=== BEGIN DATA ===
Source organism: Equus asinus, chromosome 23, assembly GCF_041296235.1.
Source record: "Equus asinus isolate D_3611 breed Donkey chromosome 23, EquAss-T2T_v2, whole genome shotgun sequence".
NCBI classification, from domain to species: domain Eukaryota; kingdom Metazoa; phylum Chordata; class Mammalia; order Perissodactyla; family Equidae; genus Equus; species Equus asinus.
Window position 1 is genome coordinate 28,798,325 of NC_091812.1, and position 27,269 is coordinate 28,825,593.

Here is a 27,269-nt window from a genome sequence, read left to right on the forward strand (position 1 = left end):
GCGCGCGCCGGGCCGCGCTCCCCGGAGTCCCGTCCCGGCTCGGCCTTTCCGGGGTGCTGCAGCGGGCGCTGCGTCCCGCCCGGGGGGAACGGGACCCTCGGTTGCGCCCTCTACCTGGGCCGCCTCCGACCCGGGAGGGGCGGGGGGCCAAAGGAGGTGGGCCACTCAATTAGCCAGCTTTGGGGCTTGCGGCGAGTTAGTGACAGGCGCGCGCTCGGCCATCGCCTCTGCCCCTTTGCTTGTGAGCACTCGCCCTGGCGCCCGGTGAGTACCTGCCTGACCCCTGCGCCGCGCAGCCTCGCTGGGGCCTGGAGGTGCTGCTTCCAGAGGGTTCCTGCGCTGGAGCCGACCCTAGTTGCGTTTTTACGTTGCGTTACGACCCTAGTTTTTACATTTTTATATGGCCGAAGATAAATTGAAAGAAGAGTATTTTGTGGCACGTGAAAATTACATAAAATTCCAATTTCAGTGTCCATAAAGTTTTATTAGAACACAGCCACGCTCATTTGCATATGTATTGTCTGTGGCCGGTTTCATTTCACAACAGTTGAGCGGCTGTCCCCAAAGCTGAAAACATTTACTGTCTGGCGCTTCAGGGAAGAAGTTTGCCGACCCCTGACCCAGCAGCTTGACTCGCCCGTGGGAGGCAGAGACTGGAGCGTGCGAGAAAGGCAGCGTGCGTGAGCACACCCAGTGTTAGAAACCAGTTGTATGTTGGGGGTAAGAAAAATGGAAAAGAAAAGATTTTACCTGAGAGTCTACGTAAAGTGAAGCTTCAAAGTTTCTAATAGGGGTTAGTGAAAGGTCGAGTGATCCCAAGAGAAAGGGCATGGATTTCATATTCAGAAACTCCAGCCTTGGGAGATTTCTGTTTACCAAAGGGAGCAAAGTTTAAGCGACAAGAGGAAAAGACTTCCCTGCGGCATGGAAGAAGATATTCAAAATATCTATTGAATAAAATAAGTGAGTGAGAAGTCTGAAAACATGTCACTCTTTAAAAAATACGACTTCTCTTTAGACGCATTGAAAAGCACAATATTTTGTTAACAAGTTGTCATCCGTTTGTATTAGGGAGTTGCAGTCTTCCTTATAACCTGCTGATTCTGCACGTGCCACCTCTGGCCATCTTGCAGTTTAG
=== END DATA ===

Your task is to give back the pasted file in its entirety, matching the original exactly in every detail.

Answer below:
Source organism: Equus asinus, chromosome 23, assembly GCF_041296235.1.
Source record: "Equus asinus isolate D_3611 breed Donkey chromosome 23, EquAss-T2T_v2, whole genome shotgun sequence".
NCBI classification, from domain to species: domain Eukaryota; kingdom Metazoa; phylum Chordata; class Mammalia; order Perissodactyla; family Equidae; genus Equus; species Equus asinus.
Window position 1 is genome coordinate 28,798,325 of NC_091812.1, and position 27,269 is coordinate 28,825,593.

Here is a 27,269-nt window from a genome sequence, read left to right on the forward strand (position 1 = left end):
GCGCGCGCCGGGCCGCGCTCCCCGGAGTCCCGTCCCGGCTCGGCCTTTCCGGGGTGCTGCAGCGGGCGCTGCGTCCCGCCCGGGGGGAACGGGACCCTCGGTTGCGCCCTCTACCTGGGCCGCCTCCGACCCGGGAGGGGCGGGGGGCCAAAGGAGGTGGGCCACTCAATTAGCCAGCTTTGGGGCTTGCGGCGAGTTAGTGACAGGCGCGCGCTCGGCCATCGCCTCTGCCCCTTTGCTTGTGAGCACTCGCCCTGGCGCCCGGTGAGTACCTGCCTGACCCCTGCGCCGCGCAGCCTCGCTGGGGCCTGGAGGTGCTGCTTCCAGAGGGTTCCTGCGCTGGAGCCGACCCTAGTTGCGTTTTTACGTTGCGTTACGACCCTAGTTTTTACATTTTTATATGGCCGAAGATAAATTGAAAGAAGAGTATTTTGTGGCACGTGAAAATTACATAAAATTCCAATTTCAGTGTCCATAAAGTTTTATTAGAACACAGCCACGCTCATTTGCATATGTATTGTCTGTGGCCGGTTTCATTTCACAACAGTTGAGCGGCTGTCCCCAAAGCTGAAAACATTTACTGTCTGGCGCTTCAGGGAAGAAGTTTGCCGACCCCTGACCCAGCAGCTTGACTCGCCCGTGGGAGGCAGAGACTGGAGCGTGCGAGAAAGGCAGCGTGCGTGAGCACACCCAGTGTTAGAAACCAGTTGTATGTTGGGGGTAAGAAAAATGGAAAAGAAAAGATTTTACCTGAGAGTCTACGTAAAGTGAAGCTTCAAAGTTTCTAATAGGGGTTAGTGAAAGGTCGAGTGATCCCAAGAGAAAGGGCATGGATTTCATATTCAGAAACTCCAGCCTTGGGAGATTTCTGTTTACCAAAGGGAGCAAAGTTTAAGCGACAAGAGGAAAAGACTTCCCTGCGGCATGGAAGAAGATATTCAAAATATCTATTGAATAAAATAAGTGAGTGAGAAGTCTGAAAACATGTCACTCTTTAAAAAATACGACTTCTCTTTAGACGCATTGAAAAGCACAATATTTTGTTAACAAGTTGTCATCCGTTTGTATTAGGGAGTTGCAGTCTTCCTTATAACCTGCTGATTCTGCACGTGCCACCTCTGGCCATCTTGCAGTTTAG